Russell Wilson was nothing short of legendary today, but I am now ready to concede for the first time this season that Seattle's defense needs a kick in the ass, from its starters right on up to its defensive coordinator. It's pretty bizarre that we started the season with Wilson being unworthy of our defense and then flip-flopped, but that's where we are.
It's true that Seattle allowed only 17 points and held up at crucial moments, but the cracks in the foundation were far more visible today than they've been all season. I could give you a list of individual breakdowns as long as...well, something really long. Earl Thomas whiffing on a tackle of a QB. Kam dropping a pick and slipping on another tackle of a QB. Alan Branch hitting a downed QB and generally being a totally ineffective pass rusher (been saying it all season). Richard Sherman losing his head and trying to pick off a hail mary instead of downing it (the exact same mistake that cost Green Bay in the Goldengate game). Dumb penalties. Brandon Browner proving utterly useless against a #1 receiver (though credit the Bears for getting Brandon Marshall good matchups). Bruce Irvin, still on a milk carton, though his acquisition did win us a crucial game in Carolina. A couple of moments where our defensive line just flat-out gave up on plays. That was all WITHOUT Leroy Hill and Marcus Trufant hanging around.
And the constant soft zone defense during three-man rushes against five offensive linemen...if you dislike Marshall owning our secondary, THAT play-calling is the reason. I was being driven absolutely insane watching Jay Cutler stand in the pocket untouched with five seconds to throw all day long. That is exactly how to let him win. Give him credit for his accuracy and his chemistry with Marshall; it's a top-flight combination and should be expected to pull out some tough stick throws. But when Seattle cannot muster even the slightest pass rush against an O-line so beat up that they're relying on depth players underneath Chris Spencer, something is wrong. Either Bradley knows we don't have the LB's to blitz, or he's just scared to do it. (It could well be the first.) As for Jason Jones, he now falls under my newly minted Josh Wilson Rule - "If there is debate over whether a player is good, he probably isn't."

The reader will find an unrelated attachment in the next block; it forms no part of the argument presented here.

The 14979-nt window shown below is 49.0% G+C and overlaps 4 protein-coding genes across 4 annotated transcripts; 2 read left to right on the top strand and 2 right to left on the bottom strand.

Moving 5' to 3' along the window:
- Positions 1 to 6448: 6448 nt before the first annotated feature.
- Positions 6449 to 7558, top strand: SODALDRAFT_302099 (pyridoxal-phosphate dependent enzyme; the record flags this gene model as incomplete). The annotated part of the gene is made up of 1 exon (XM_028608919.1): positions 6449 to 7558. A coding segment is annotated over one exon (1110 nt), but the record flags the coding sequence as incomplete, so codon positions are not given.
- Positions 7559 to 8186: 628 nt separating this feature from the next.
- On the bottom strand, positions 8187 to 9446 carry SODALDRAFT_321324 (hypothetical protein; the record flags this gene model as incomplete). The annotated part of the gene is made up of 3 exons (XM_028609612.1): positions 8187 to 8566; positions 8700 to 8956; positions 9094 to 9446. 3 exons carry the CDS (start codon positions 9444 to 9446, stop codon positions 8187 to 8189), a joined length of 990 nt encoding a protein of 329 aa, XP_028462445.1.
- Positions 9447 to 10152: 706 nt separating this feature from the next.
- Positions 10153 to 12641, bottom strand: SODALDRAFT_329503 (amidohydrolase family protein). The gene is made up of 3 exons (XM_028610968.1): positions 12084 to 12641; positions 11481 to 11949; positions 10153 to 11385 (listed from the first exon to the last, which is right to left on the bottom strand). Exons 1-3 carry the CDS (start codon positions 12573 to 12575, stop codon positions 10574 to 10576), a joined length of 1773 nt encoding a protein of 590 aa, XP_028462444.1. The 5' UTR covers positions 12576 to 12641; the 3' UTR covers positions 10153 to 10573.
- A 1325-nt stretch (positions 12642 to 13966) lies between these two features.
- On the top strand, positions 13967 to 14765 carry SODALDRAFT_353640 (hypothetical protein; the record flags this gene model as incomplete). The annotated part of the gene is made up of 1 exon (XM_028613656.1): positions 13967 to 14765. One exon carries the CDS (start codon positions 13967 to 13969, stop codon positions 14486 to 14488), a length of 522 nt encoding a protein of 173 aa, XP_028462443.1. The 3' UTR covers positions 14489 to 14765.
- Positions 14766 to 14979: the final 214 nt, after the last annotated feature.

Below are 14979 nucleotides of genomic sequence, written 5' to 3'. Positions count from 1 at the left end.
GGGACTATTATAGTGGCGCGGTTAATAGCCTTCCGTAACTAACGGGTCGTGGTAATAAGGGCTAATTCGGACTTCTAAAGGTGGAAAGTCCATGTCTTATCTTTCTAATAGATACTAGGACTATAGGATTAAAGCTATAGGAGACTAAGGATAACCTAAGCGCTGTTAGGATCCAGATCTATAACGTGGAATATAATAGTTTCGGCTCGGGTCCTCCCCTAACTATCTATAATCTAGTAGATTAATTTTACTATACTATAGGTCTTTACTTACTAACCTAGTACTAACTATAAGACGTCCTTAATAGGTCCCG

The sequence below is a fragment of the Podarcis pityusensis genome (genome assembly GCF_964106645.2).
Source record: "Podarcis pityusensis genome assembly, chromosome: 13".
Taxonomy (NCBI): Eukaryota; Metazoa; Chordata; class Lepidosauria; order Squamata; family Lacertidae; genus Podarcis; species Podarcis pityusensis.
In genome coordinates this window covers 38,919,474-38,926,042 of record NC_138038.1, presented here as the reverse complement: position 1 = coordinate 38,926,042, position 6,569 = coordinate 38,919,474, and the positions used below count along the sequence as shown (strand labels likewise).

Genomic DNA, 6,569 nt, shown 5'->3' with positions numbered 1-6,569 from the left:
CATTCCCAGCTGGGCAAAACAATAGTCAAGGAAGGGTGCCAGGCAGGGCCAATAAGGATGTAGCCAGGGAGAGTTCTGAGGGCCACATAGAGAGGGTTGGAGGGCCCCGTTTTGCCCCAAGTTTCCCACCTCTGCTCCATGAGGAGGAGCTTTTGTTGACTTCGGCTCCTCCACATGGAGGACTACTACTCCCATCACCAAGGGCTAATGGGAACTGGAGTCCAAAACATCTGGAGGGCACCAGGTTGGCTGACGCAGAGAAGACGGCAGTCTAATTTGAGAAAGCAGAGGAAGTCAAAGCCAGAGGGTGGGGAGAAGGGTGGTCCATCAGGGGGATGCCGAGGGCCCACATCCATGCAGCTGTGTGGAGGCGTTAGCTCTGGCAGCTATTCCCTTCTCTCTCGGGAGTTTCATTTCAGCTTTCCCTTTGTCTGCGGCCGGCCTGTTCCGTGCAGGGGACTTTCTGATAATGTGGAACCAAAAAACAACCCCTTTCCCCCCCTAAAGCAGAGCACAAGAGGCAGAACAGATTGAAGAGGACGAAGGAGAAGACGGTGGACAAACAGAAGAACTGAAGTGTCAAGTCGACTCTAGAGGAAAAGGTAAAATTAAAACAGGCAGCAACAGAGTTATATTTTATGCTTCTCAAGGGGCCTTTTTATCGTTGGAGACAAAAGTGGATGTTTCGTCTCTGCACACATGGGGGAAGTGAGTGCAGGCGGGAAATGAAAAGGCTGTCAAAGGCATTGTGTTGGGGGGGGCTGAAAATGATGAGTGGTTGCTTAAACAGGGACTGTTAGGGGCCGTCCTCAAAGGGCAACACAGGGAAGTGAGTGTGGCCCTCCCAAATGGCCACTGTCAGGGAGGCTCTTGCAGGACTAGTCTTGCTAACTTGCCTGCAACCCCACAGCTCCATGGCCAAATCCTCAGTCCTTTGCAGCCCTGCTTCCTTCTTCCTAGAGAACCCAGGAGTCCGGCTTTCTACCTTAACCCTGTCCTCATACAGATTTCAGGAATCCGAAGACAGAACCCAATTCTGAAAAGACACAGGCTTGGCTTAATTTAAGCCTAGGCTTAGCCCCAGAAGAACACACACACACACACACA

The good: Amazingly, Seattle held the Bears to only two completions of over twenty yards, their per-game average this season. That is the pride of this defense, and it was good to see them get back to it after giving up six to Ryan friggin' Tannehill. Also, the run defense returned dramatically. Seattle got some crucial stops. Malcolm Smith played well in relief of Leroy Hill (possible starter, just as I'd hoped?). Bobby Wagner still looks like a solid player in any venue.
But those two Bears scoring drives where Cutler strung together devastating intermediate passes - not unsustainable dink and dunk, but damaging zone throws - and the fact that he managed a 9.0 YPA is just bad. Today was a much worse performance than our other defensive gaffes. It looked like 2009 again. Additionally, Cutler missed on some deep throws to wide-open Bears receivers that had beaten the secondary, and Chicago suffered from two second-half drives that ended in give-up draw plays on 3rd-and-long that looked almost Holmgren-esque. Exact same kind of conservative play-calling that doomed Seattle last week. I'd love to say that Seattle did just enough defense to win like they always do, but this time, it felt different. The Seahawks were committing mistakes at the worst possible times against the worst possible opponent; the Bears just left a lot of points on the field.
Seattle's defense is looking tired and undisciplined. The mistakes are bizarre and unworthy of the talent level. I've been wondering lately if the unit is just breaking down late in the season after being asked to carry so many early games while Russell Wilson developed. They have a get-well game next week against Arizona, but will lose its two starting cornerbacks. Wilson managed to bail them out against the league's #1 defense and a refereeing crew that they'd obviously bribed, but he and Marshawn Lynch need to stay healthy if they have any hope of a playoff run.
It is time for this D to get over its "hard-hitting, physical" reputation and start playing sound football again. There have been too many fundamental breakdowns by guys try to make highlight reel plays. We know this defense can play well. Now it's time to get back there.